Peaceful Protest: Thoughts on Race in America
Peaceful Protest: Thoughts on Race in America
Peaceful Protest: Thoughts on Race in America

Regardless of what the subject is, no positive social change is enacted through violence. While I understand how a protest, which is driven by intense emotion directed towards a specific action or ideology, can escalate into a violent clash, the outcome is never good.

I should say that I am referring to violence by the protesters.  If the violence is enacted by emergency responders, that’s a different matter and is equally wrong.  Yes, police brutality exists, but that doesn’t mean that every cop out there is racist.

That doesn’t mean “an eye for an eye.”  I can see and understand both sides of the story — I’m pretty immersed in the law enforcement community and I have a better perspective on police affairs than most people do.  And I can certainly understand the outrage towards racism; I’ve been to protests, written literary pieces decrying the injustice.

There is a serious race problem in this nation.  It’s justified.  But not by violent means.

Social change is brought about by peaceful and outspoken protest; not by violence induced by anger.  There is rampant cultural racism in this country; of that I will continue to honestly and sadly lament.  Things needs to change.

However, declaring war on law enforcement officers isn’t going to do anyone any good.  I was at a protest at UMass where about 100 people fell down and pretended to be dead in protest of police brutality to the sound of a single voice singing in a mournful tone.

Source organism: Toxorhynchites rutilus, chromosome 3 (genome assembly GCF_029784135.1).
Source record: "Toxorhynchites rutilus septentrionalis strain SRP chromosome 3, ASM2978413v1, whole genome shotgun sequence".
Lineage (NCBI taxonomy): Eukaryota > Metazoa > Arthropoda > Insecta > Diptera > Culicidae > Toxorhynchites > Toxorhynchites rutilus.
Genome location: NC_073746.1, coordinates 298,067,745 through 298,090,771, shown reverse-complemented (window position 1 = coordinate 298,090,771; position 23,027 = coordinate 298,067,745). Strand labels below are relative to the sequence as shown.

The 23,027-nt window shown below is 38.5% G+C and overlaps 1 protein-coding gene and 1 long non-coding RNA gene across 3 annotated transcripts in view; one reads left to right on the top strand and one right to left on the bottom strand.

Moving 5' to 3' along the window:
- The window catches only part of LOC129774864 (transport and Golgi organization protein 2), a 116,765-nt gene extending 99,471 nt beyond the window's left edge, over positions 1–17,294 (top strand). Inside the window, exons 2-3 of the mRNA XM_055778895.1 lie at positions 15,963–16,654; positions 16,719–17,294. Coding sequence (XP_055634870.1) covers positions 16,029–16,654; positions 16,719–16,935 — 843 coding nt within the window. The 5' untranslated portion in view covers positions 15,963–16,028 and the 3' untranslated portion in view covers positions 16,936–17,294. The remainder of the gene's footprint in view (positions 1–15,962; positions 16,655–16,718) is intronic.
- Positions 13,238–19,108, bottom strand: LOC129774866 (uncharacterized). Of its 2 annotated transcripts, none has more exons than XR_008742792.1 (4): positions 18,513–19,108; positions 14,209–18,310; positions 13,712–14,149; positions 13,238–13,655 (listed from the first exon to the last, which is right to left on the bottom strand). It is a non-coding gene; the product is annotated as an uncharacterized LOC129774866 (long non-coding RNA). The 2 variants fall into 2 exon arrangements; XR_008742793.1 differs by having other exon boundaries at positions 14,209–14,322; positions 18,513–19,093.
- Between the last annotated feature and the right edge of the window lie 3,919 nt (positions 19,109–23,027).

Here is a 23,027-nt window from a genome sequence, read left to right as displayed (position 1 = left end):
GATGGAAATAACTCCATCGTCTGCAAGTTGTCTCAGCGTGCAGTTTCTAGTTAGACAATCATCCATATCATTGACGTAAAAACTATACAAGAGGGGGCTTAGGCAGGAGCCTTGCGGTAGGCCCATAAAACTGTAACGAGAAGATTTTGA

I was impressed by the singularity of mind expressed by the masses and the boldness displayed by the protesters themselves.  Emotion like that will affect cultural change.  Events like that need to happen more often.  But not violent outbreaks that erupt from anger and ignorance.

There is a deep river of racist tendencies that flows underneath the red-white-and-blue soil of our land.  Some of us, who are blessed to be born in this righteous nation, cannot see or understand what the disagreement is about.

Or perhaps we think that the disagreement is unfounded and based on ridiculous notions that were put to rest back in the 60’s.  But I say, that we are still a racist people, and that brutality in civil government is the head of the snake.

When The United States separated from England, King George was figuratively crucified in the name of revolution.  In reality, he didn’t have much say in the decisions made by the country England, but he was a convenient and easy target that the people could revolt against.

Police brutality is also an easy and highly visual platform on which to portray the unfair and prejudiced conceptions some of our citizens still hold; the system is still broken.  Police brutality is being used to shine light on the hidden racist cogs within our social construct.

Stories influence cultural change; in this case, the stories of people who have been unfairly punished based on their skin color.

The gears that turn are still rusted with prejudice: our education system is still highly bigoted against poor minority populations; our justice system still turns up its nose towards skin that is other than white; some of our law enforcement officers still unjustly enact civil laws based on racist ideology; the poor are still oppressed on all sides.

We need laws to protect citizens from elected leaders and law enforcement officers.  We need cultural change.  We need people to stop saying that there isn’t a problem; we need people to recognize that they are the problem.  And That passive attitudes are the problem.  And that Peaceful protest is the answer.  We need people to understand that violence will not accomplish anything.

And that its every-day people doing every-day things that will bring about social change for the better.

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